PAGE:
It didn’t make any sense to me… someone would drive us for many hours and then put us on a train for the final three hours. Why not just drive us to Agra? A country famous for mysticism and faith is a tough place for the analytical. While it didn’t seem to make sense, I was excited to get out of the bubble for a few hours and experience this “real” India I had been reading about and glimpsing through the windows of an air-conditioned SUV. C liked the bubble. I hadn’t appreciated how freaked out he was until I wandered off to take photos in the train station and he chastised me. It was just a train station, not a bazaar. I wasn’t jumping out of the jeep to pet a baby lion (believe me, it is REALLY tempting but you SHOULD NOT 😉
Lots has been written about the poverty in India and it is heartbreaking. What is disturbing is the extreme wealth and the extreme poverty living side by side in different centuries. It was the part of the trip I could never wrap my head around. As a tourist, it is tough to know what to do. I do research and try to support organizations that employ local people and tip generously. It was young ambitious Africans who taught me what people really want is not charity but a good job (and possibly to make out with you 🙂
Count your blessings. It is what I think every day at home but travelling in the more challenging parts of the world just brings home the point in such a poignant way. We are all accidents of our birth. It irritates me to no end when people born in privileged countries feel a sense of entitlement to their good fortune. But not everyone is so unenlightened. I have been travelling like crazy this year so there are many stories still to come but I was in Romania last week and stayed up until 4:30am discussing life with someone who thought he might like to emigrate to Canada. It was obviously an interesting conversation but the one point that really warmed my heart was how he appreciated having been born in Romania rather than South Sudan. It’s all relative.
As is the train station in Jahnsi. There is no question an Indian train station is an intimidating place. I think many of them are the same. You enter a decaying Victorian building, like visiting a 110 year old former beauty queen in a nursing home. But inside there is only chaos. It’s hot. There are oodles of people of all ages in various states of slumber and attire. We had arrived WAY too early so spent a couple of hours just hanging around, mostly in the SUV without the air conditioning.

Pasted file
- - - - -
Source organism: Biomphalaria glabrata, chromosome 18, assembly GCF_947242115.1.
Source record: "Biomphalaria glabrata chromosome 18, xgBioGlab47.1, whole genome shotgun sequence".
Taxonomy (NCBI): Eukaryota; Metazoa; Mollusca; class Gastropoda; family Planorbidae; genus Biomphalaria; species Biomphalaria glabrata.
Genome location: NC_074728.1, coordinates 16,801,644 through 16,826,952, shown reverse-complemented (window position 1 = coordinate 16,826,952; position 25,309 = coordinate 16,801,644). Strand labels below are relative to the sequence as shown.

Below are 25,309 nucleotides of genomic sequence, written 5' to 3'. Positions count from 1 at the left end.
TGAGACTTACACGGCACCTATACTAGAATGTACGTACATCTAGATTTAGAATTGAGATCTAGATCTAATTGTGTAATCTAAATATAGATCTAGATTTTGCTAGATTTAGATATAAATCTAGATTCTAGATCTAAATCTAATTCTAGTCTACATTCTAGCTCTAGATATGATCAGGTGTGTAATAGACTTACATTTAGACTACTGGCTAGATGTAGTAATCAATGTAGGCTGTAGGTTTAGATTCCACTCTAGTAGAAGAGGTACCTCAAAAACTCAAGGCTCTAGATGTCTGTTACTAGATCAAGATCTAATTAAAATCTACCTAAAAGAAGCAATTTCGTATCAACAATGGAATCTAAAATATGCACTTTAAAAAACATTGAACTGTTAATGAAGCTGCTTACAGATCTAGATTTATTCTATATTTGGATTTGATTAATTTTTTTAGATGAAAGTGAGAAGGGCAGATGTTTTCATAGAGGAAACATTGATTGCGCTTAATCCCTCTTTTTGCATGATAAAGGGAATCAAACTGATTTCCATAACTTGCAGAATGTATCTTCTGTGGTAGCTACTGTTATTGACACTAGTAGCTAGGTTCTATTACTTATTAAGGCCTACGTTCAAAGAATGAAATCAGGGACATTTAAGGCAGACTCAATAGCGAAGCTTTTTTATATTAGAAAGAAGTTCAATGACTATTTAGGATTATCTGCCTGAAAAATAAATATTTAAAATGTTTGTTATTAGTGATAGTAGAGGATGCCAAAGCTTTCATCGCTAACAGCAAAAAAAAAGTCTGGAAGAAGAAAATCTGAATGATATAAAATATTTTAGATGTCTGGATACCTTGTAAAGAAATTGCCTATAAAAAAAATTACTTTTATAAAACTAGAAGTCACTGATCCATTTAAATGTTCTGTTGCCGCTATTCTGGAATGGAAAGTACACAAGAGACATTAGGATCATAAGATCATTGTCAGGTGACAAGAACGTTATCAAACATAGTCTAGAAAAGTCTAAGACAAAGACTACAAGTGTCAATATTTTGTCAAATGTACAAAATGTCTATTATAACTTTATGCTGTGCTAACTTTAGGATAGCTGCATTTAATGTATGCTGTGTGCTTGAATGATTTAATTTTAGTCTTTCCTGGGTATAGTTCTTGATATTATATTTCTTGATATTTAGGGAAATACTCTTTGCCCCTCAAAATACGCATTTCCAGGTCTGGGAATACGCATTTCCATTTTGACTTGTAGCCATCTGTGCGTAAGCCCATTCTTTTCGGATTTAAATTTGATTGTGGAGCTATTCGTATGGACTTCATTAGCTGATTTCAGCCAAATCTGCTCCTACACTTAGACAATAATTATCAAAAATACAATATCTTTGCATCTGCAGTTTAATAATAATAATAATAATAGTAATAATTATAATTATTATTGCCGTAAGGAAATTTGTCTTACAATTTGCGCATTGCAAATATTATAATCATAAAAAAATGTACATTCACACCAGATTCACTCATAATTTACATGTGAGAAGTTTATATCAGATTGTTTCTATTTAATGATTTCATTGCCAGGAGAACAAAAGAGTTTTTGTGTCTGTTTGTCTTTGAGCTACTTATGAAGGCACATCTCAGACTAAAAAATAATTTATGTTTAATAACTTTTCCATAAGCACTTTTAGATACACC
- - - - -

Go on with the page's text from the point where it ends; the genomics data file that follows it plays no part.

We engaged in another Monty Python sketch with our driver. Once we discovered how early we were, we began chatting with the driver about finding a nice hotel bar or equivalent where we could have a drink, chill in air conditioning and use a nice toilet before we got on the train. We had this conversation several times, trying to change the syntax sufficiently to get him to understand our request… but to no avail. We had gone off-script and he couldn’t figure out what we were nattering about. Being totally spoiled western brats… most of the people waiting for trains were sitting or sleeping on the floor in the steaming train station.
We were hanging out in our bubble until we got on a first class train. But we had been on the road a long time and we really needed a bathroom. Apparently there are no public bathrooms in Indian train stations. I have always considered indoor plumbing and proper sanitation as luxuries but India gave me a whole new level of appreciation. I will not supply too many graphic details. I will never be able to do reality TV because I refuse to eat live insects for sport but I have a pretty strong stomach for discarded toilet paper, flies and stench (just hold your breath as long as possible!). I always thought peeing in a pitch black pit toilet near the bridge over the River Kwai in Thailand was going to be my worst toilet experience – but I had yet to experience a “luxury toilet” in India 😉
What the hell IS a luxury toilet? Obviously, the adjective is not well understood in India 🙂 First, you had to pay of course. Not paying to use the toilet is a kind of North American luxury so I always carry small coins in local currency. Ever the girl scout, I had to pay for C as well. If you haven’t travelled a lot you might not appreciate that the western flush toilet is a lot less common than you realize. Most of the world squats over a hole. I’ve had plenty of practice so that wasn’t a problem. Normally though the hole is a similar size to the bowl of a flush toilet. But not when you go luxury! I have no idea WHAT the designer was thinking… I hate people who can afford to pee indoors? It’s possible I was just doing it wrong – but there was a tiny cylindrical hole that I assumed you were supposed to aim for. Good luck. Needless to say, that just results in backsplash and the most disgusting toilet experience of my life. Always carry wipes and hand sanitizer when you travel! What was funny though was that when I went to the sink to clean up I saw there was also a western flush toilet around a corner. So, when paying for a luxury toilet, check carefully before choosing your stall! 🙂